So Long a Letter - Mariama Ba
Major Issues: Traditionalism vs. Modernity
Inequality: Gender & Class
Pages 1 - 25 Delores H. & Amanda G.
I. Introduction: “A pioneer of women‟s rights, she became involved in several Senegalese
women‟s organizations. Her commitment to eradicating inequalities between men and women in
Africa led her to write So Long a Letter. (The battle to end gender equality was led by well-
educated women from the elite class).
II. Time Period: “It was the privilege of our generation to be the link between two periods in history,
one of domination, the other of independence. We remained young and efficient, for we were the
messengers of a new design. With independence achieved, we witnessed the birth of a republic,
the birth of an anthem and the implantation of a flag.
III. Education: Ramatoulaye and Aissatou are educated women who promote gender equality.
“Because, being the first pioneers of the promotion of African women, there were few
of us. Men would call us scatter-brained. Others labeled us devils. But many
wanted to possess us. How many dreams did we nourish hopelessly that could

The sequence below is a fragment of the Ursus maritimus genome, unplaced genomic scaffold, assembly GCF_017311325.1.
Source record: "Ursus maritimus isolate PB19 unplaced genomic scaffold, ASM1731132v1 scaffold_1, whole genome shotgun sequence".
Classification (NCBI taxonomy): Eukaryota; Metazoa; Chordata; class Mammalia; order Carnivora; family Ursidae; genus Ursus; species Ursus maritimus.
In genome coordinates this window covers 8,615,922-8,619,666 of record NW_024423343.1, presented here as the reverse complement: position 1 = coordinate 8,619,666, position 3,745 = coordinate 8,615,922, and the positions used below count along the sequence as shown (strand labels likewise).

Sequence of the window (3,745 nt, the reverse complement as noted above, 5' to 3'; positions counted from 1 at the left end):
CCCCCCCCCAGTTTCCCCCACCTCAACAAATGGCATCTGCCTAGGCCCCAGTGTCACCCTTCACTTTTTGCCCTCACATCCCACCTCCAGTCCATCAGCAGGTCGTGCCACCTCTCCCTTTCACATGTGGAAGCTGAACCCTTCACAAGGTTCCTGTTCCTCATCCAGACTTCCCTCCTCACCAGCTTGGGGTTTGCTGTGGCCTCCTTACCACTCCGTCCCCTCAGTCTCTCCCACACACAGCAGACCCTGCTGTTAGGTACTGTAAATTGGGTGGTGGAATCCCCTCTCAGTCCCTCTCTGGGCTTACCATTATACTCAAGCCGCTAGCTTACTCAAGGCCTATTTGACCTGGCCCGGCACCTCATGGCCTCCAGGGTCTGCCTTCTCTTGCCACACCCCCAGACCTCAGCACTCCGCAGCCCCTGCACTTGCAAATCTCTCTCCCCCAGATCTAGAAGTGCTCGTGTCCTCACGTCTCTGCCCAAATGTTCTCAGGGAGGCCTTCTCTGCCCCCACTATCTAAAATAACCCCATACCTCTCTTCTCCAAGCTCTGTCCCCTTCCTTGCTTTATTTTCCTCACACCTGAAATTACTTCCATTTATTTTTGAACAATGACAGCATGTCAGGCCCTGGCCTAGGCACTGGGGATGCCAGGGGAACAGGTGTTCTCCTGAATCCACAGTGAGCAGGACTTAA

have been fulfilled as lasting happiness and that we abandoned to embrace others,
those that have burst miserably like soap bubbles, leaving us empty-handed?”
Regret, bitterness at having abandoned personal dreams for men who
subsequently abandoned them.
Ramatoulaye, a teacher, believes in the value of education and that it should be
accessible to all.
“But what about your younger brothers? Their steps were directed towards the white man‟s school. Hard
is the climb up the steep hill of knowledge to the white man‟s school: kindergarten remains a luxury that
only those who are financially sound can offer their young ones. Yet it is necessary, for this is what
sharpens and channels the young ones‟ attention and sensibilities.”
Ramatoulaye recognizes the need for progress/modernity, but is also aware that is not without limitations
of its own.
“Should we have been happy at the desertion of the forges, the workshops, the shoemaker‟s shops?
Should we have rejoiced so wholeheartedly? Were we not beginning to witness the disappearance of an
elite of traditional manual workers?”
“Eternal questions of our eternal debates. We all agreed that much dismantling was needed to introduce
modernity within our traditions. Torn between the past and present, we deplored the “hard sweat” that